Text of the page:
Originally posted on LinkedIn by Cyndy Hunter, VP of Client Strategy.
None of us can escape GenAI; we must embrace it judiciously. Although marketing is one of the major functional areas where AI can be applied to amp up productivity, it’s only in its infancy. Equally as interesting is how AI can be applied in day-to-day operational tasks across organizational functions or how it can be applied to facilitate deeper data-driven insights into the company. Today, it can still be a productivity drain as we all try to keep up, experiment with tools and solutions (paid and free), discover what CAN change today, and dodge some of the laughable and frustrating pitfalls as we navigate adoption.
Today, human intelligence must be liberally applied. I personally hope that doesn’t change.
Drawing on my own Gen AI experiences, and the collective experiences driven by our internal AI corporate initiative, here are a few key predictions and considerations around the use of AI that marketers should keep in mind today:
For over a decade, modern marketing has always been related to expertise in digital channels, the latest martech, and evolved knowledge of personas, segmentation, social selling, and more. GenAI is forcing a re-definition of the term. Using AI doesn’t mean we, as marketers, can skip the knowledge required (otherwise how will we know if the information we’re getting is on track?), but it will add a new layer of complexity in understanding how to best leverage AI to drive even greater results.
Today, we must continue to experiment, build new skill sets, and study the results. Above all, we practice transparency in the way we are leveraging and utilizing AI.
GenAI can cause complacency when it comes to expectations of quality. We have seen examples of use in content, for example, where proficiency in prompts is lacking (or non-existent), and whatever AI ‘spits out’ is cut, pasted, and published without an original thought. Turning a critical eye to AI’s output, and understanding whether what is written is worthwhile, insightful, or even correct is the responsibility of the creator. Please don’t fall into the trap of thinking AI is going to do your thinking for you. For our company, the quality of the work is one of our core values (and something I take pride in), so while AI may help—it’s not the sole proprietor.
The day will come when AI can solve real-world marketing challenges. However, right now, it just may be making the job harder. If we think about how difficult it is to stand out and be heard given how much content and information is available (and our tiny attention spans), how many competitors exist, and how difficult it is to hit people with the right information at the right time, it’s about to get a whole lot worse and more cluttered. There is hope though! We expect some of the most useful advances to come in the areas of data analysis (given it’s clean!) and personalization. But, if like me, you’ve been getting sales emails where AI has decided I live somewhere I don’t live anymore, personalization has a long way to go.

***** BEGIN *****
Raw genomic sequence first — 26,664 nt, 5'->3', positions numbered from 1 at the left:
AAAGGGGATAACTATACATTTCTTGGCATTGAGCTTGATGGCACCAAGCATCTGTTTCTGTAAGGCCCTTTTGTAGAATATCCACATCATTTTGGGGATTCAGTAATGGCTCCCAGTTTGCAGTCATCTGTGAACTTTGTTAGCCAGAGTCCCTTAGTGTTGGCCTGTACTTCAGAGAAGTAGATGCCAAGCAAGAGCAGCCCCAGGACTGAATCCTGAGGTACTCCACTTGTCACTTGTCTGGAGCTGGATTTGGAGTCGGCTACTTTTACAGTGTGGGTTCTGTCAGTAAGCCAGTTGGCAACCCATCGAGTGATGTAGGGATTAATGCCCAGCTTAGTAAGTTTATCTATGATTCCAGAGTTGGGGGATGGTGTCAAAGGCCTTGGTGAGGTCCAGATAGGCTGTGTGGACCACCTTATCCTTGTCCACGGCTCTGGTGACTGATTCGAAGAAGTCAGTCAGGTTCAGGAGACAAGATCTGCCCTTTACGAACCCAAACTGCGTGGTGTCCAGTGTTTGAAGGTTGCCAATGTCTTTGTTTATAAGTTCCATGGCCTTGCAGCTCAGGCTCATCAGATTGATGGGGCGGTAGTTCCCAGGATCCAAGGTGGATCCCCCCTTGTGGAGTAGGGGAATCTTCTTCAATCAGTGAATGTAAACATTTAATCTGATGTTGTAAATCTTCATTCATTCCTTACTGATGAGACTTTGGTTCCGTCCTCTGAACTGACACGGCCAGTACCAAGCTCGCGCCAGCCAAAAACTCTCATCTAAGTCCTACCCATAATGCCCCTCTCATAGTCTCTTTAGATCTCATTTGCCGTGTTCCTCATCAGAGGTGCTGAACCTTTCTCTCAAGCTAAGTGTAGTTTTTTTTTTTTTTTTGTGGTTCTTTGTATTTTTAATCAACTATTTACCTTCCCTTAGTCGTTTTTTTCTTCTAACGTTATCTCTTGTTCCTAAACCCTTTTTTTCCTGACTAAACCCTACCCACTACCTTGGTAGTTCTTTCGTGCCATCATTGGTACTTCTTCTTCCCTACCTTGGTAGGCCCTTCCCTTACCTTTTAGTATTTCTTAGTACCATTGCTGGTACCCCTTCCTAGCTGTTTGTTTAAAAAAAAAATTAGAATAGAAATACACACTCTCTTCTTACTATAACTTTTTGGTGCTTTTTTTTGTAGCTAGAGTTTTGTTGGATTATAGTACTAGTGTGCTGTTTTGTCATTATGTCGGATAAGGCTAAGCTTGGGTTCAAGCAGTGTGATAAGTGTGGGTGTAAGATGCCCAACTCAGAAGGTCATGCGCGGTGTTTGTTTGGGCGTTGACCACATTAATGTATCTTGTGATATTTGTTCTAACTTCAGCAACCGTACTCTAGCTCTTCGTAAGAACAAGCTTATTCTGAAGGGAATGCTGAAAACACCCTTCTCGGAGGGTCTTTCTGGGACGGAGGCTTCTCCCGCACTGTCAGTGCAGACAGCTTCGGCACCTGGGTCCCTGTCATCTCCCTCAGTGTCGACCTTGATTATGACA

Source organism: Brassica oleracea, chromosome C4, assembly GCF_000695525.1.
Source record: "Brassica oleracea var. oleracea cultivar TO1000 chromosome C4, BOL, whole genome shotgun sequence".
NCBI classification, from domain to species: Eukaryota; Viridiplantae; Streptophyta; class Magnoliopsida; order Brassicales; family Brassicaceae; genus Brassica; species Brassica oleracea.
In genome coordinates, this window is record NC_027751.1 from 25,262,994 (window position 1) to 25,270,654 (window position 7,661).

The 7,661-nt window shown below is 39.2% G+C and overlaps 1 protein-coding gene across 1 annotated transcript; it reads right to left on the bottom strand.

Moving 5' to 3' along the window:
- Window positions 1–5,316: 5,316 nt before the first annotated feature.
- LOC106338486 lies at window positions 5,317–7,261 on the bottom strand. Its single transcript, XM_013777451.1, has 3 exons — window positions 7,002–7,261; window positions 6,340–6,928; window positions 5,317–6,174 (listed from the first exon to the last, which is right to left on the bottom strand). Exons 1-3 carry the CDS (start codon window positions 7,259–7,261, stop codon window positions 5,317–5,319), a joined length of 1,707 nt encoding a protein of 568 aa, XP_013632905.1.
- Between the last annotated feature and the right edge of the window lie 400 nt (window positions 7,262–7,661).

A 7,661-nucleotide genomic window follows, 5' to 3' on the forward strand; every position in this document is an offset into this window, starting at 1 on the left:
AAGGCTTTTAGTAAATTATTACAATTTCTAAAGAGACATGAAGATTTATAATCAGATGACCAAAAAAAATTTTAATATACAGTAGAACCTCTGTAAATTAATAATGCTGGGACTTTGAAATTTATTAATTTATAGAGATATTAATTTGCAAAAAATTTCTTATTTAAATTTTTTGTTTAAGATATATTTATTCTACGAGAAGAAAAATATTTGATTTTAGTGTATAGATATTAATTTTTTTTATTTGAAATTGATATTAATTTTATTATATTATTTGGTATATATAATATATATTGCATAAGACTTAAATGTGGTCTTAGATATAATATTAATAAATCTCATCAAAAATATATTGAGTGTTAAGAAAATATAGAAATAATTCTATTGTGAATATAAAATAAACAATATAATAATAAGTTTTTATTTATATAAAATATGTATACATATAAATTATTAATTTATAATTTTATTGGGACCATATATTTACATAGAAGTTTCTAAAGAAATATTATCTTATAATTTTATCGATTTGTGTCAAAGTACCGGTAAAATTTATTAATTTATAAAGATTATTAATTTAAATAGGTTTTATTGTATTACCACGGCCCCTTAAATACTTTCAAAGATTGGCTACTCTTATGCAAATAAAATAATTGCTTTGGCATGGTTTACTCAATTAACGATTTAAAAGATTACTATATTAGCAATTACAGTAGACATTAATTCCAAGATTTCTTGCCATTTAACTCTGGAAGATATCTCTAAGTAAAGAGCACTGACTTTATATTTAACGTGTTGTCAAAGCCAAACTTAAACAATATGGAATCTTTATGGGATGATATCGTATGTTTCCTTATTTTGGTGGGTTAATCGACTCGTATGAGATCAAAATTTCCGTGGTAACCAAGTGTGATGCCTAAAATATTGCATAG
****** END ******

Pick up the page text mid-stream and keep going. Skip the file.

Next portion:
Aside from getting individual tools to work flawlessly, one of the biggest challenges surrounds integration. Great marketing relies on integration, but today much of the AI capabilities are very siloed—they don’t fit into a complete process, but rather they are piecemeal and focused on specific (tiny) aspects of what we do every day. We guess that this will be the next bastion to solve. Though the world of AI still seems very new, it might be time for consolidation already— time for some good M&A activity amongst the AI toolsets to solve the integration issue and truly address the way marketers work (and maybe a dose of some good old fashioned VOC work for all you AI products out there!)
Data privacy and security is also top of mind. Maybe we are ultra-sensitive given our expertise in cybersecurity marketing—but as a services business, this must be prioritized because we owe data security to our clients. As part of our initiative to study ways to utilize AI, we immediately put an AI Policy in place. If you don’t have an AI policy at your organization, we recommend that you create one—and make sure it’s understood and practiced.
Finally, address the skills gap and training: The need for upskilling marketing teams on how to best utilize and capture the value of AI is important. At Magnetude, we have prioritized our marketing experts taking the time to investigate and vet specific AI tools. We are fortunate to work with SMEs who have the in-depth knowledge to evaluate the benefits and limitations.
Take a strategic approach to adopting AI. You know the drill: Crawl, walk, run. Yes, it takes a time investment to stay on top of all the changes, learn new ways of accomplishing work, and understand what AI should be used for and what it shouldn’t be trusted to perform. Take some courses, talk to peers, read what the analysts and universities are looking at, join the active communities on Slack… there’s no dearth of information.
We’re interested in what people see out there in the world of AI—the promises (and traps)—and you know me, I love a great epic fail story for a laugh. Weigh in!
The idea that AI might one day be just another one of our ‘smarty’ colleagues seems unfathomable. It certainly will never have its own personality, brilliant insights, or wonderful sense of humor. And it will never care about the work. But it does feel exciting to think of all the areas where it will make work faster and easier. What’s your experience? How are you feeling about all this change?